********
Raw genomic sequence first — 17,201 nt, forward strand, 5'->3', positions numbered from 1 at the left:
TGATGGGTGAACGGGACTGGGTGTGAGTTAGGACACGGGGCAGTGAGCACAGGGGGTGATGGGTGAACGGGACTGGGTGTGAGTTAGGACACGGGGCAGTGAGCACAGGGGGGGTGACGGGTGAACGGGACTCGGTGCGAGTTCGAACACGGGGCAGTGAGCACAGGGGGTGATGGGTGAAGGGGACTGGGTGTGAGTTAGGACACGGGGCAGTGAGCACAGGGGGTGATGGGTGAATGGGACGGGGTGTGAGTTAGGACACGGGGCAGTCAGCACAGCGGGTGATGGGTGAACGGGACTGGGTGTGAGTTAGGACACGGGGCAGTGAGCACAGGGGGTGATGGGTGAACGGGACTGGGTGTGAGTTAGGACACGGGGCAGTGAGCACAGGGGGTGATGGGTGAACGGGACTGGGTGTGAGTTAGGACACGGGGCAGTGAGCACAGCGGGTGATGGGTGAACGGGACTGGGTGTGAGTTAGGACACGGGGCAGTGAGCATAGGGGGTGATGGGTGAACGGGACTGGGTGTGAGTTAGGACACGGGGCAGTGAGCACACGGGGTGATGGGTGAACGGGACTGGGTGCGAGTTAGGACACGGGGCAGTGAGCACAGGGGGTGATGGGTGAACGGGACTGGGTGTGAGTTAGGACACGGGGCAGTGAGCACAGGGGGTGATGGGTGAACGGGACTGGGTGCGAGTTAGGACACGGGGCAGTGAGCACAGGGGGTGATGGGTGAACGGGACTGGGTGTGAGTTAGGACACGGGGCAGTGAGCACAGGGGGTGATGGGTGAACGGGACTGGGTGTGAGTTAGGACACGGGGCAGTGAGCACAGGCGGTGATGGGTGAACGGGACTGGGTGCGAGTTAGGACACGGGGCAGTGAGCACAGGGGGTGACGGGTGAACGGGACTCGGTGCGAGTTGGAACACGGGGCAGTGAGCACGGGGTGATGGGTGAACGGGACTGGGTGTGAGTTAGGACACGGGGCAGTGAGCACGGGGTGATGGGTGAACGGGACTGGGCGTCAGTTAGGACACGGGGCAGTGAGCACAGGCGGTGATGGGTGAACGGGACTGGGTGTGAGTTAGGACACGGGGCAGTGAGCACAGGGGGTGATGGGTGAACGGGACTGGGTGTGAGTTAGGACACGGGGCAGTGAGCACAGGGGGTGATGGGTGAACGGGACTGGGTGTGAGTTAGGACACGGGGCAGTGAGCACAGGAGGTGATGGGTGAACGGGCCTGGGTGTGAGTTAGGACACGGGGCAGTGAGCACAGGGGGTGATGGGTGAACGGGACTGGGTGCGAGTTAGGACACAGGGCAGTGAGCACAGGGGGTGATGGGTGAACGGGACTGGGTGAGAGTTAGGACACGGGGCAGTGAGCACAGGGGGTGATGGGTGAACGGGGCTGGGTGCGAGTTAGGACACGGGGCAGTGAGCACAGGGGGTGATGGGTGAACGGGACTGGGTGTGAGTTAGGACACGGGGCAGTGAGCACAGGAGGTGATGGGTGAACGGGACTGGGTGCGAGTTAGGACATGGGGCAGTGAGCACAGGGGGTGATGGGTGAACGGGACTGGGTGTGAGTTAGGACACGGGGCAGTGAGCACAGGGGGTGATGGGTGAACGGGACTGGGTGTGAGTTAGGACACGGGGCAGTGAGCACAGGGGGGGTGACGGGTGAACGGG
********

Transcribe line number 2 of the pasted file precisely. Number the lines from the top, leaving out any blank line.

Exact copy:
TGATGGGTGAACGGGACTGGGTGTGAGTTAGGACACGGGGCAGTGAGCACAGGGGGTGATGGGTGAACGGGACTGGGTGTGAGTTAGGACACGGGGCAGTGAGCACAGGGGGGGTGACGGGTGAACGGGACTCGGTGCGAGTTCGAACACGGGGCAGTGAGCACAGGGGGTGATGGGTGAAGGGGACTGGGTGTGAGTTAGGACACGGGGCAGTGAGCACAGGGGGTGATGGGTGAATGGGACGGGGTGTGAGTTAGGACACGGGGCAGTCAGCACAGCGGGTGATGGGTGAACGGGACTGGGTGTGAGTTAGGACACGGGGCAGTGAGCACAGGGGGTGATGGGTGAACGGGACTGGGTGTGAGTTAGGACACGGGGCAGTGAGCACAGGGGGTGATGGGTGAACGGGACTGGGTGTGAGTTAGGACACGGGGCAGTGAGCACAGCGGGTGATGGGTGAACGGGACTGGGTGTGAGTTAGGACACGGGGCAGTGAGCATAGGGGGTGATGGGTGAACGGGACTGGGTGTGAGTTAGGACACGGGGCAGTGAGCACACGGGGTGATGGGTGAACGGGACTGGGTGCGAGTTAGGACACGGGGCAGTGAGCACAGGGGGTGATGGGTGAACGGGACTGGGTGTGAGTTAGGACACGGGGCAGTGAGCACAGGGGGTGATGGGTGAACGGGACTGGGTGCGAGTTAGGACACGGGGCAGTGAGCACAGGGGGTGATGGGTGAACGGGACTGGGTGTGAGTTAGGACACGGGGCAGTGAGCACAGGGGGTGATGGGTGAACGGGACTGGGTGTGAGTTAGGACACGGGGCAGTGAGCACAGGCGGTGATGGGTGAACGGGACTGGGTGCGAGTTAGGACACGGGGCAGTGAGCACAGGGGGTGACGGGTGAACGGGACTCGGTGCGAGTTGGAACACGGGGCAGTGAGCACGGGGTGATGGGTGAACGGGACTGGGTGTGAGTTAGGACACGGGGCAGTGAGCACGGGGTGATGGGTGAACGGGACTGGGCGTCAGTTAGGACACGGGGCAGTGAGCACAGGCGGTGATGGGTGAACGGGACTGGGTGTGAGTTAGGACACGGGGCAGTGAGCACAGGGGGTGATGGGTGAACGGGACTGGGTGTGAGTTAGGACACGGGGCAGTGAGCACAGGGGGTGATGGGTGAACGGGACTGGGTGTGAGTTAGGACACGGGGCAGTGAGCACAGGAGGTGATGGGTGAACGGGCCTGGGTGTGAGTTAGGACACGGGGCAGTGAGCACAGGGGGTGATGGGTGAACGGGACTGGGTGCGAGTTAGGACACAGGGCAGTGAGCACAGGGGGTGATGGGTGAACGGGACTGGGTGAGAGTTAGGACACGGGGCAGTGAGCACAGGGGGTGATGGGTGAACGGGGCTGGGTGCGAGTTAGGACACGGGGCAGTGAGCACAGGGGGTGATGGGTGAACGGGACTGGGTGTGAGTTAGGACACGGGGCAGTGAGCACAGGAGGTGATGGGTGAACGGGACTGGGTGCGAGTTAGGACATGGGGCAGTGAGCACAGGGGGTGATGGGTGAACGGGACTGGGTGTGAGTTAGGACACGGGGCAGTGAGCACAGGGGGTGATGGGTGAACGGGACTGGGTGTGAGTTAGGACACGGGGCAGTGAGCACAGGGGGGGTGACGGGTGAACGGG